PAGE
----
Major League Baseball commissioner Rob Manfred shared a vision of the game Tuesday that could ultimately include more than 30 franchises.

Manfred, appearing at a Baseball Writers Association of America luncheon at the All-Star Game in Cincinnati, said he's open-minded about the possibility of MLB expanding for the first time since the Arizona Diamondbacks and Tampa Bay Rays came on board in 1998.

"Maybe one of the reasons I got this job is, I'm bullish on this game," Manfred said. "I think we are a growth business, broadly defined. And over an extended period of time, growth businesses look to get bigger. So yeah, I'm open to the idea that there will be a point in time where expansion may be possible."

Manfred said MLB has compiled a list of cities that might be viable options through expansion or possible relocation from existing markets. Tampa Bay and Oakland have been mentioned as markets that could eventually risk losing their teams if their ongoing stadium issues are not resolved.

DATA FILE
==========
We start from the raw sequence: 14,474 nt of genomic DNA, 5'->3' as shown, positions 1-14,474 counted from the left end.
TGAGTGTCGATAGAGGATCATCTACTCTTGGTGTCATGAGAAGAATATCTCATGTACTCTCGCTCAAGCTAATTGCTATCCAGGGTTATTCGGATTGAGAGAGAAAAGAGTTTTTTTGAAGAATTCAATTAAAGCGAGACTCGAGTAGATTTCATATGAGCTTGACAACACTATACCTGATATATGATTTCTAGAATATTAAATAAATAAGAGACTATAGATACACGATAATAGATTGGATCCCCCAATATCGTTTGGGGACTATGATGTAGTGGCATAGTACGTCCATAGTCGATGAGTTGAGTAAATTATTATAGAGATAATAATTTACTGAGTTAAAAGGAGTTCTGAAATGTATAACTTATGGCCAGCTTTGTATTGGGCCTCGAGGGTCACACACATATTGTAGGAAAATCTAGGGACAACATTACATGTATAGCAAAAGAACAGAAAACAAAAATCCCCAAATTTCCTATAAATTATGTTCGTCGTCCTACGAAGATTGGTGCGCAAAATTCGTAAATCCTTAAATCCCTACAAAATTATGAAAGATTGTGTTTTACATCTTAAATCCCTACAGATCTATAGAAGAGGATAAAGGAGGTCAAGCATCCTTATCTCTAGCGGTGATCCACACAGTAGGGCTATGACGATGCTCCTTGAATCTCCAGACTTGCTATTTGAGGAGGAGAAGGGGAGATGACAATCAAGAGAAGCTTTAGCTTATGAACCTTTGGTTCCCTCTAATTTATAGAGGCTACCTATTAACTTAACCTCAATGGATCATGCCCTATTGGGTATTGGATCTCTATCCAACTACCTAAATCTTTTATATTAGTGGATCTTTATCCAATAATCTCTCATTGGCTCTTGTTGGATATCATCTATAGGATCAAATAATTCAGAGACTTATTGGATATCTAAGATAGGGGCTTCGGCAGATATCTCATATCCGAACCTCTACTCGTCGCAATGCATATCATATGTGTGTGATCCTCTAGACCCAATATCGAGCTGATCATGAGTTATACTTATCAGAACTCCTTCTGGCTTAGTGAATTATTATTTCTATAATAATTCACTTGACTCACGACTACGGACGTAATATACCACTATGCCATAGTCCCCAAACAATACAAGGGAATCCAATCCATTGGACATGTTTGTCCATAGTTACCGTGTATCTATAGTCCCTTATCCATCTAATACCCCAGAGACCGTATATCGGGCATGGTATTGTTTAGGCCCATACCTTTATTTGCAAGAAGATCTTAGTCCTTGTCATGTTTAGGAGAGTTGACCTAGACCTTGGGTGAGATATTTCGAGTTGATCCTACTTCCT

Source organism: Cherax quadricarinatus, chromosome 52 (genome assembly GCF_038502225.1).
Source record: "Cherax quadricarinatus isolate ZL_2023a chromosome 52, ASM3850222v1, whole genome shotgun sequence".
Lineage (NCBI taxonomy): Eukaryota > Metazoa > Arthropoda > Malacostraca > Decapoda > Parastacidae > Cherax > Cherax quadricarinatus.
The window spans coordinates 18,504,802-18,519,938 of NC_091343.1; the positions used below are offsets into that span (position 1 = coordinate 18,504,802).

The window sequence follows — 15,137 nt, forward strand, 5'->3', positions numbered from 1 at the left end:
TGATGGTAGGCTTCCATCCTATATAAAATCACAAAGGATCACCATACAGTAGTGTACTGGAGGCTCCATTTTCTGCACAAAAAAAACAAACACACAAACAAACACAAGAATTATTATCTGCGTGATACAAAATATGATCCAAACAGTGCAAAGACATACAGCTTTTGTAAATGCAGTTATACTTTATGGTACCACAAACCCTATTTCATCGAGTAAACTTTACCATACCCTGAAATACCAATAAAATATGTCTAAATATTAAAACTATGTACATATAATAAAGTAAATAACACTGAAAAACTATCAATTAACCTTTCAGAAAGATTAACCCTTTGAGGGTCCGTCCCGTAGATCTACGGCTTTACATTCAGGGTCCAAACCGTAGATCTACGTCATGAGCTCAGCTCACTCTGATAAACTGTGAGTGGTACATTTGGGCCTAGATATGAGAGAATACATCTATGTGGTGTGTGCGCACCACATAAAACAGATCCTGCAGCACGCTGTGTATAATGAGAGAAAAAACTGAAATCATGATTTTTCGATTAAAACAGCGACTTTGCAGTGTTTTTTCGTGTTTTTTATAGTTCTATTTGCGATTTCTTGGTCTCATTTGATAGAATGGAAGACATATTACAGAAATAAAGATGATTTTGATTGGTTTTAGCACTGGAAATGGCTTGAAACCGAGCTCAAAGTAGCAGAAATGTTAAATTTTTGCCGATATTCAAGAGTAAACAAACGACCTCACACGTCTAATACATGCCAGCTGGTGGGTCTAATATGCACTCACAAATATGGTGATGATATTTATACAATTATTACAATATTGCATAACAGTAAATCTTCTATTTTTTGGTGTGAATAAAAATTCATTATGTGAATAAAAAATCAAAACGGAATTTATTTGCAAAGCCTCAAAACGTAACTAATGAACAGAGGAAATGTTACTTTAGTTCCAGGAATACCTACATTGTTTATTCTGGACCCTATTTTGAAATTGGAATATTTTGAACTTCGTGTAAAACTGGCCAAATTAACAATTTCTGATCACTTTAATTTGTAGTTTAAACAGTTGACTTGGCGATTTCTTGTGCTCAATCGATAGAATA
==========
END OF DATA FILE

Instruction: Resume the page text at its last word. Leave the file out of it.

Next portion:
Montreal, Charlotte, North Carolina, San Antonio, Portland, Oregon, Las Vegas, Oklahoma City, northern New Jersey, Mexico City or Monterrey, Mexico, are among the markets that could eventually land on baseball's radar as potential locations for new franchises.

Montreal, in particular, has been vocal in its desire to land a team. The city's mayor, Denis Coderre, met with Manfred in New York in late May to begin a dialogue on the subject. Montreal showed its fervor for baseball by attracting 96,000 fans for two exhibition games between the Toronto Blue Jays and Cincinnati Reds in March. But Manfred has publicly stated that the city needs to build a new facility to replace Olympic Stadium, home of the Montreal Expos from 1977 through 2004.